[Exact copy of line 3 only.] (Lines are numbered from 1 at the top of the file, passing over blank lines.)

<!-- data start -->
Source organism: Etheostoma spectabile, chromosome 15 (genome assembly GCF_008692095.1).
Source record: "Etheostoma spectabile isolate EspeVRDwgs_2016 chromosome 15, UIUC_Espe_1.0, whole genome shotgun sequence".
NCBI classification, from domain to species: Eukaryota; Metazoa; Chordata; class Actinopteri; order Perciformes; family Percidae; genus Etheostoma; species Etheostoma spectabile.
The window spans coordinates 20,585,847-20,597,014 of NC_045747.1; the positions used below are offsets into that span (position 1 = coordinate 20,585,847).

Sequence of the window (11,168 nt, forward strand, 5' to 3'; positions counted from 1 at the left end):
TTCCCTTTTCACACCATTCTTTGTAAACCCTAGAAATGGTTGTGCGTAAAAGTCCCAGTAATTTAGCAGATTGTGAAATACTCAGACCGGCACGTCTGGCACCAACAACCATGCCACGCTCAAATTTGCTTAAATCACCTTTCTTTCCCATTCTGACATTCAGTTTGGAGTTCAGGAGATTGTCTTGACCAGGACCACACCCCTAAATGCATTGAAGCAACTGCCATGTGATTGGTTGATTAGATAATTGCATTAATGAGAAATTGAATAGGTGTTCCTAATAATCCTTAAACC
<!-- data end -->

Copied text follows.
NCBI classification, from domain to species: Eukaryota; Metazoa; Chordata; class Actinopteri; order Perciformes; family Percidae; genus Etheostoma; species Etheostoma spectabile.